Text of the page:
Almost two-thirds (62 per cent) of leaders thought urban areas have insufficient support from the national government. Only 19 per cent of respondents said they are satisfied with the national support of urban areas. No respondent felt that the support was ‘very good.’ As devolution has fallen down the political agenda, with the pressing issue of Brexit at the fore, this response may reflect this shift.
The majority of respondents believe that Brexit is most likely to have undesirable or harmful consequences for local economies’ ability to secure international investment, their reputation and brand, levels of international trade and access to international workers. The biggest consensus was on access to international workers where 87 per cent viewed Brexit as likely to have a negative (59 per cent) or very negative (28 per cent) effect.
Regarding securing international investment, three quarters (75 per cent) see this being reduced by Brexit—more than one-half (52 per cent) of city leader respendents see a negative effect and 23 per cent a very negative effect. The picture seems more mixed for both levels of international trade and reputation and brand.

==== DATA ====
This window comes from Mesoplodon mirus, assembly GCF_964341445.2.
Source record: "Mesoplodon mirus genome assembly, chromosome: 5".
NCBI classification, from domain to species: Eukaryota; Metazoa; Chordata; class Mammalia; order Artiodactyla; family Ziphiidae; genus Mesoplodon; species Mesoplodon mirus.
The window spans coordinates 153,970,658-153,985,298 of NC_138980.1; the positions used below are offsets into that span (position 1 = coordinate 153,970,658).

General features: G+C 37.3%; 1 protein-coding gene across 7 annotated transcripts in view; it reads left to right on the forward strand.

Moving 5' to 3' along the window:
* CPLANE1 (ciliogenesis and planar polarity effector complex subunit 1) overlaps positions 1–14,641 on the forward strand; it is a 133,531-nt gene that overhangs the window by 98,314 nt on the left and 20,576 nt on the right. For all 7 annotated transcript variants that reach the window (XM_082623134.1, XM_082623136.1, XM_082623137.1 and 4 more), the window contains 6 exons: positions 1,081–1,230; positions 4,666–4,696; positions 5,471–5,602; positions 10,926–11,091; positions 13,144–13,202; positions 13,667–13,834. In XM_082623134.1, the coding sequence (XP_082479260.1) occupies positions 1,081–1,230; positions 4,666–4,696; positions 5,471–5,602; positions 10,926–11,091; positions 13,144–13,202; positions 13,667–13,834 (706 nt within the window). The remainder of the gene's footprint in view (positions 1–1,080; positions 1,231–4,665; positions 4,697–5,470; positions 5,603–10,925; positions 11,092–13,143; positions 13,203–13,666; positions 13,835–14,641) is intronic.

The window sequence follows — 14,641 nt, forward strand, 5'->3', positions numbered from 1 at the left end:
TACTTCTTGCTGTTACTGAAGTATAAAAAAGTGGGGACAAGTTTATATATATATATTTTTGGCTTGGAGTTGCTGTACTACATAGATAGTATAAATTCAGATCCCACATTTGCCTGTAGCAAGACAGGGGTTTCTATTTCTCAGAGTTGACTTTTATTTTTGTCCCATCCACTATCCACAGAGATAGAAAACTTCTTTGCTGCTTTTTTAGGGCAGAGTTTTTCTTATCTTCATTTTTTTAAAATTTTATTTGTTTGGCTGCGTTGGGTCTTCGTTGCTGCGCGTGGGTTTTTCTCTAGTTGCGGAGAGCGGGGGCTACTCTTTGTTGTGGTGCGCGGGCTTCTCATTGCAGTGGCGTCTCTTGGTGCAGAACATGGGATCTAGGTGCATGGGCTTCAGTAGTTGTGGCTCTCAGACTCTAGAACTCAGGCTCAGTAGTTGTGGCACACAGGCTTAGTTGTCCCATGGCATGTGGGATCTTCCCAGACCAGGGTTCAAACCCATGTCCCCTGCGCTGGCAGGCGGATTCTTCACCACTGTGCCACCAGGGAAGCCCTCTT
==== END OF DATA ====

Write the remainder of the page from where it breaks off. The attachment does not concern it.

While the majority of respondents fear negative consequences of Brexit on those four economic areas, some believe Brexit will have either a positive or very positive effect in the short term. However, no respondent said Brexit will be very positive for their access to international workers.
The impact of digital platforms and the sharing economy have affected how people live in, visit and get around UK cities. The survey asked city leaders’ views on the effects of some of these digital platforms.
Taxi-hailing apps were most positively regarded among tech platforms which are changing cities, while apps for holiday and short-term letting were seen most negatively. Almost half (47 per cent) of the leaders thought that platforms such as Uber and Lyft had a positive effect on their cities. But only one in eight (13 per cent) respondents reported positive effects of platforms such as AirBnB and HomeAway. However, platforms for holiday and short-term letting were also the category that received the most neutral answers (52 per cent), perhaps reflecting how holiday lets tend to be concentrated in specific cities.
Although active transport sharing platforms were regarded positively, 42 per cent of city leaders reported that this is not applicable/available in their city, highlighting how limited rollout has been across the country and within cities. Importantly, of those which do have them, there were no negative responses, and two-thirds saw active transport sharing platforms as having a positive impact.